close

Privacy guaranteed - Your email is not shared with anyone.

Welcome to Glock Talk

Why should YOU join our Glock forum?

  • Converse with other Glock Enthusiasts
  • Learn about the latest hunting products
  • Becoming a member is FREE and EASY

If you consider yourself a beginner or an avid shooter, the Glock Talk community is your place to discuss self defense, concealed carry, reloading, target shooting, and all things Glock.

My first bike!

Discussion in 'Moto Club' started by thisaway, Sep 2, 2004.

  1. thisaway

    thisaway Moderator

    1,580
    3
    Jan 11, 2000
    Soddy Daisy, Tenn.
    I bought an '84 Honda VT500 Ascot recently. It is my first motorcycle. I found it at a friend's cycle shop for $1000, and decided to get it, even if I might have been paying more than it's "book value". It has a tad less than 16000 miles on it. I have only been riding it around my hometown, but am enjoying it so far.

    Wish me luck! ;Y
     
  2. BrianM_G21

    BrianM_G21

    57
    0
    Aug 18, 2004
    Manchester, GA
    That's a great bike... actually, you have the bottom end of the Honda Hawk (and thus can easily upgrade should that be something you're interested in down the line).

    Hope you've taken a class like the MSF (www.msf-usa.org) and you're wearing gear. Most new riders crash at least a couple times in their first season... be it tip-overs in parking lots or full on 55mph crashes on the highway. It pays to be prepared.. (certainly cheaper than the alternative medical bills).

    Enjoy!
     


  3. chevrofreak

    chevrofreak Senior Member

    2,696
    0
    Dec 27, 2001
    Billings, Montana
    One of the best looking 80's bikes as far as I'm concerned.
     
  4. quinch

    quinch Turgid Member Millennium Member

    176
    0
    Aug 9, 1999
    Omnipresent
    Cool! Nice bike. My first road bike was a CX500.
    I hadn't seen the VT500 before, I had to google it.
     
  5. Eyespy

    Eyespy Proud Infidel

    120
    0
    Sep 2, 2004
    Southern California
    That's an excellent choice for a first bike. Now I would stress obtaining as much formal rider training as you can get, and proper gear.
     
  6. Short Cut

    Short Cut PatrioticMember CLM

    6,193
    4
    Apr 28, 2002
    Above ground
    I think you chose wisely. You can ride that bike, improve your skills and if you decide to move up down the road you won't get hurt financially. Sure makes a heck of lot more sense than the folks I see who's first bike is a full size hog or repli-racer.

    Check this out:

    clic pic

    [​IMG]
     
  7. RKC2000

    RKC2000 OFOPOS

    125
    0
    Jun 2, 2003
    Florida
    Great way to start - congrats and have fun. My first bike was a Honda C110 -50cc back in 1966 when I was 14.
     
  8. Eyespy

    Eyespy Proud Infidel

    120
    0
    Sep 2, 2004
    Southern California
    Don't you wish you still had it in the garage! :)
     
  9. BNSF

    BNSF 228th suxs big

    61
    0
    May 30, 2004
    At the foot of NORAD
  10. Short Cut

    Short Cut PatrioticMember CLM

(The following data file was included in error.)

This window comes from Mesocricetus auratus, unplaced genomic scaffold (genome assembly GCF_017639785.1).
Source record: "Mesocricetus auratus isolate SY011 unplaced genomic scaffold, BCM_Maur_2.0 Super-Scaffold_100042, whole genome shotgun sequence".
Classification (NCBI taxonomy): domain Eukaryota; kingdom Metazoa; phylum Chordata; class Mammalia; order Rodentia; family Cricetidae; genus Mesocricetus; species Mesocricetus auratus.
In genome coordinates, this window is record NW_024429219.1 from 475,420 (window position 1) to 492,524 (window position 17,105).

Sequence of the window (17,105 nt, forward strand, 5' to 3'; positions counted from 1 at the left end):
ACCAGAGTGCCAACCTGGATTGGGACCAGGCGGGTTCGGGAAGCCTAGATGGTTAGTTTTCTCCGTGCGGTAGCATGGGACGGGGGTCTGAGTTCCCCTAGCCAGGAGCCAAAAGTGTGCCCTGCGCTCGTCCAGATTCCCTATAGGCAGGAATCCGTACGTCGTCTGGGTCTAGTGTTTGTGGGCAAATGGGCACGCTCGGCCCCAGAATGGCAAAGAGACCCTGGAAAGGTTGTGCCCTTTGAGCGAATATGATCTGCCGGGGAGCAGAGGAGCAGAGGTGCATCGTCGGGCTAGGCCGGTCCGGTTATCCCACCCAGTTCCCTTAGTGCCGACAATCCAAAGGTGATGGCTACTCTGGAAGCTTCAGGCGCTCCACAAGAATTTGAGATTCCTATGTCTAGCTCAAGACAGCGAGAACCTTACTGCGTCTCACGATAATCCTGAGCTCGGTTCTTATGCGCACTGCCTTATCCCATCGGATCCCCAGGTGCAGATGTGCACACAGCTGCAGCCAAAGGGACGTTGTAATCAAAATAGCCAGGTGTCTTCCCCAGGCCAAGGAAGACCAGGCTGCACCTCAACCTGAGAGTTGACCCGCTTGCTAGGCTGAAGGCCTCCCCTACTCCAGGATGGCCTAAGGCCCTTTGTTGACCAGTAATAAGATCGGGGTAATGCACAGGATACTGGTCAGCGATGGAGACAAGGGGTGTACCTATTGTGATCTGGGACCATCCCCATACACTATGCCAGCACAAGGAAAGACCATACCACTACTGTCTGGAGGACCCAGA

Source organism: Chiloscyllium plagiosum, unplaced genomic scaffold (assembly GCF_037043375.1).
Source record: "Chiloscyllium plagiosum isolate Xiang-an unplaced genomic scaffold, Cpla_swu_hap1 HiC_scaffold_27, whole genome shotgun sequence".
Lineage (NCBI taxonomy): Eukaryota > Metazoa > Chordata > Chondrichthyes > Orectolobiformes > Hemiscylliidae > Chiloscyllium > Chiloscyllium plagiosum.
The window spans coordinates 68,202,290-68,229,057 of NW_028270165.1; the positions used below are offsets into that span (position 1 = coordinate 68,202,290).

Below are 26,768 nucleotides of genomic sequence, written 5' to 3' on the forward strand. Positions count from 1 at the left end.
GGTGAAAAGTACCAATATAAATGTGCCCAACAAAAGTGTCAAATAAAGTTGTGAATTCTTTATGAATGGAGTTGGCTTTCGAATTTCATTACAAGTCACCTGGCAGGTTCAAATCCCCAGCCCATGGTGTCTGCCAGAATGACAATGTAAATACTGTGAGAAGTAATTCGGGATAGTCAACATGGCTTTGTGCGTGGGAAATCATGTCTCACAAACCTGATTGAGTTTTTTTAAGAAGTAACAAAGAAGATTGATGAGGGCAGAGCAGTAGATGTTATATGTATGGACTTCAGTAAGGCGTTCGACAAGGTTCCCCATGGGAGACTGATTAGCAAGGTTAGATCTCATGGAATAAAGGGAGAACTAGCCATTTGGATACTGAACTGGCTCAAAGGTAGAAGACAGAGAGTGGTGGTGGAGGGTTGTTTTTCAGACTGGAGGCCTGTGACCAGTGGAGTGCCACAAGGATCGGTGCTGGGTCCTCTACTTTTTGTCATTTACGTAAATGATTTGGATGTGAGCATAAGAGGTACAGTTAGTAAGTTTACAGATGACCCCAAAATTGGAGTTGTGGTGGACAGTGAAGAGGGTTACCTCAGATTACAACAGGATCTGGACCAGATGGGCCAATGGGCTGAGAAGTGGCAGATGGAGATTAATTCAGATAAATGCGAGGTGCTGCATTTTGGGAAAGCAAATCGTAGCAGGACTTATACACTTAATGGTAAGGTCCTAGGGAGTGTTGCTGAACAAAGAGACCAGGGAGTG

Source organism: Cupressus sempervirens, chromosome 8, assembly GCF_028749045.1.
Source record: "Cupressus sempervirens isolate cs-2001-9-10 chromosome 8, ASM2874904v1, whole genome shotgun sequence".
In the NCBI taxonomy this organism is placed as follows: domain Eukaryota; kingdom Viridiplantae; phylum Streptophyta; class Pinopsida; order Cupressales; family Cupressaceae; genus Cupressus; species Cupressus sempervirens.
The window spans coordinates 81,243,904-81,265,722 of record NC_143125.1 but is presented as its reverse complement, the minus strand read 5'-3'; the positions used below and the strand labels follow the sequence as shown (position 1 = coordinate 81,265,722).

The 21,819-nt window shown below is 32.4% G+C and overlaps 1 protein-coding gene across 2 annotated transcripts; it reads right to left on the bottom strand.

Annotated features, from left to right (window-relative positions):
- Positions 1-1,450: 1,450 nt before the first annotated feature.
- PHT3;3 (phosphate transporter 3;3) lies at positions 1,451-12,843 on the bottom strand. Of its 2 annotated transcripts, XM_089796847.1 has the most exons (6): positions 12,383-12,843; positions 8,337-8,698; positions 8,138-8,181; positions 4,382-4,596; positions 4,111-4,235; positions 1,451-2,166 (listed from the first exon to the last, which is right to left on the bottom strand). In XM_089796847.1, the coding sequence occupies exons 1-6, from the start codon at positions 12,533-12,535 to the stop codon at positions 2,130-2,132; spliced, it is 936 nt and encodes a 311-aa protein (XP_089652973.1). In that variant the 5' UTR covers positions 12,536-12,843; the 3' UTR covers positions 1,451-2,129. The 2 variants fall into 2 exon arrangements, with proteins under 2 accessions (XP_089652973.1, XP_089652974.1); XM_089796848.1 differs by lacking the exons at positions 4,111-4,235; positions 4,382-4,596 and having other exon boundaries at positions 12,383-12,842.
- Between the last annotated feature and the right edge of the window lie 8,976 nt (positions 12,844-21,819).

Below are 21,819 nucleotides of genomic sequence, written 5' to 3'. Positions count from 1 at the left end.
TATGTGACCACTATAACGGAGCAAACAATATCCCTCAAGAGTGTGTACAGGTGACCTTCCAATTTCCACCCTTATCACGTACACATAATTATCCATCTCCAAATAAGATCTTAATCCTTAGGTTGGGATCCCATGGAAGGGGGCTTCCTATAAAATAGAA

6,193
    4
    Apr 28, 2002
    Above ground
    That's your first motorcycle of any kind? How long have you had it?
     
  11. Short Cut

    Short Cut PatrioticMember CLM

    6,193
    4
    Apr 28, 2002
    Above ground
    Just curious how much riding experience you have. Depending on how you look at it racer replicas can be very safe bikes. They accelerate fast and stop fast too. I typically use acceleration to stay out of bad spots on a motorcycle more than I use the brakes.

    What makes them not as safe, for a new rider, are also the accelertion and good brakes. The acceleration of a bike like the R1 can overwhelm the space, speed, time senses of rookie riders. One of the more common crashes I've seen is a rider braking too late and going straight off a corner. Many times the speed could have been carried through the corner with the right technique, but many times too the rear brake gets locked up in a panic situation causing the inexperienced to lose control.

    An R1 requires more finesse with the throttle and front brake too. Many drivers have no concept of throttle control because their vehicles don't have enough power to get out of shape even when the throttle is slammed wide open. This obviously isn't the case with high performance bikes or cars for that matter.

    The front brakes on an R1 are terrific, however any bike requires that during a braking event the weight is transfered to the front wheel before the full force of the brakes can be utilized. Immediately grabing a handful of front brakes can put someone on the ground faster than they can say WTF.

    Another challenging characteristic of a superbike is their stubby clip on handlebars and steeply angled front forks. This makes them less manueverable in city traffic. Something like an enduro with wide handle bars and forks that have a more relaxed angle are much easier and better at swerving and evasive manuevers.

    This isn't to say that you can't safely learn to ride on your R1 just that there are different issues to contend with on such a high performance machine. Personally I have over 200,000 miles on motorcycles and I have many friends with more miles under their belts. We all have one thing in common, we always wear protective gear. I hope that you do the same and that you have many safe years of riding ahead of you. If you haven't taken an MSF course I recommend that highly, click on the MSF logo above for more information.

    Whew, that was a much longer response than I had planned. :)
     
  12. BNSF

    BNSF 228th suxs big

    61
    0
    May 30, 2004